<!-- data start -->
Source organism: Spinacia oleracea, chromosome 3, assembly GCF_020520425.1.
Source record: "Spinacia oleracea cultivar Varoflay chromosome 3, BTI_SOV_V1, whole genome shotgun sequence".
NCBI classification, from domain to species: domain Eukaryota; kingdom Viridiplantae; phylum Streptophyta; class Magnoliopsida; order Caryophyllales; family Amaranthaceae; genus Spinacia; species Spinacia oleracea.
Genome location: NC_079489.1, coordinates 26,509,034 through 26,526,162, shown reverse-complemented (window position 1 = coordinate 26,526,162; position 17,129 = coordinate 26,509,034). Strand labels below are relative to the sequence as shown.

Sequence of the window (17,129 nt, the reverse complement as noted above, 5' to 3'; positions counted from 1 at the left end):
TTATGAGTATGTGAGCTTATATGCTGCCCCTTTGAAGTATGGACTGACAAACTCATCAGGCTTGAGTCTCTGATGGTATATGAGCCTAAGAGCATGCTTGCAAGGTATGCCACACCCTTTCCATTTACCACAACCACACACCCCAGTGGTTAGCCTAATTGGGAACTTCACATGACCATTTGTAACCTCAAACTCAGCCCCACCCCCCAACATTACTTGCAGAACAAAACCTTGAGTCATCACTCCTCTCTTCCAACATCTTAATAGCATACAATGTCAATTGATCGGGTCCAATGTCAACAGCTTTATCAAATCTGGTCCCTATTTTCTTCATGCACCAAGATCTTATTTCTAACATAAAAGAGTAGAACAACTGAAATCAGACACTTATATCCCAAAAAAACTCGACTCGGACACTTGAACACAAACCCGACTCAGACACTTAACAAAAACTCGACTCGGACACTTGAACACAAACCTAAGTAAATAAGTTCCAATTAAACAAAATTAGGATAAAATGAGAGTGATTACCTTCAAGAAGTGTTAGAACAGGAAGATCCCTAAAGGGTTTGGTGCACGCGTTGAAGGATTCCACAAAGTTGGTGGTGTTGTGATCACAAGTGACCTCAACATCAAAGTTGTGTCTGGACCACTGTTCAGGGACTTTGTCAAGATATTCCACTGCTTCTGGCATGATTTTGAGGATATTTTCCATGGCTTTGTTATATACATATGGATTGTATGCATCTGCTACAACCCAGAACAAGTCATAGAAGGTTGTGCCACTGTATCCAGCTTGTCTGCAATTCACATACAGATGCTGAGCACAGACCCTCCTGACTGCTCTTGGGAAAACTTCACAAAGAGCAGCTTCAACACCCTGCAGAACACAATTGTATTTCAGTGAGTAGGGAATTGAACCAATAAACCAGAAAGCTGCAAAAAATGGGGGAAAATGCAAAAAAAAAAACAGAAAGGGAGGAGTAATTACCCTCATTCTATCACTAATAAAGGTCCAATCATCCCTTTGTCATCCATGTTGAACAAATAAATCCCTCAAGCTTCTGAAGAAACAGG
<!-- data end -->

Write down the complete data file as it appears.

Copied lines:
Source organism: Spinacia oleracea, chromosome 3, assembly GCF_020520425.1.
Source record: "Spinacia oleracea cultivar Varoflay chromosome 3, BTI_SOV_V1, whole genome shotgun sequence".
NCBI classification, from domain to species: domain Eukaryota; kingdom Viridiplantae; phylum Streptophyta; class Magnoliopsida; order Caryophyllales; family Amaranthaceae; genus Spinacia; species Spinacia oleracea.
Genome location: NC_079489.1, coordinates 26,509,034 through 26,526,162, shown reverse-complemented (window position 1 = coordinate 26,526,162; position 17,129 = coordinate 26,509,034). Strand labels below are relative to the sequence as shown.

Sequence of the window (17,129 nt, the reverse complement as noted above, 5' to 3'; positions counted from 1 at the left end):
TTATGAGTATGTGAGCTTATATGCTGCCCCTTTGAAGTATGGACTGACAAACTCATCAGGCTTGAGTCTCTGATGGTATATGAGCCTAAGAGCATGCTTGCAAGGTATGCCACACCCTTTCCATTTACCACAACCACACACCCCAGTGGTTAGCCTAATTGGGAACTTCACATGACCATTTGTAACCTCAAACTCAGCCCCACCCCCCAACATTACTTGCAGAACAAAACCTTGAGTCATCACTCCTCTCTTCCAACATCTTAATAGCATACAATGTCAATTGATCGGGTCCAATGTCAACAGCTTTATCAAATCTGGTCCCTATTTTCTTCATGCACCAAGATCTTATTTCTAACATAAAAGAGTAGAACAACTGAAATCAGACACTTATATCCCAAAAAAACTCGACTCGGACACTTGAACACAAACCCGACTCAGACACTTAACAAAAACTCGACTCGGACACTTGAACACAAACCTAAGTAAATAAGTTCCAATTAAACAAAATTAGGATAAAATGAGAGTGATTACCTTCAAGAAGTGTTAGAACAGGAAGATCCCTAAAGGGTTTGGTGCACGCGTTGAAGGATTCCACAAAGTTGGTGGTGTTGTGATCACAAGTGACCTCAACATCAAAGTTGTGTCTGGACCACTGTTCAGGGACTTTGTCAAGATATTCCACTGCTTCTGGCATGATTTTGAGGATATTTTCCATGGCTTTGTTATATACATATGGATTGTATGCATCTGCTACAACCCAGAACAAGTCATAGAAGGTTGTGCCACTGTATCCAGCTTGTCTGCAATTCACATACAGATGCTGAGCACAGACCCTCCTGACTGCTCTTGGGAAAACTTCACAAAGAGCAGCTTCAACACCCTGCAGAACACAATTGTATTTCAGTGAGTAGGGAATTGAACCAATAAACCAGAAAGCTGCAAAAAATGGGGGAAAATGCAAAAAAAAAAACAGAAAGGGAGGAGTAATTACCCTCATTCTATCACTAATAAAGGTCCAATCATCCCTTTGTCATCCATGTTGAACAAATAAATCCCTCAAGCTTCTGAAGAAACAGG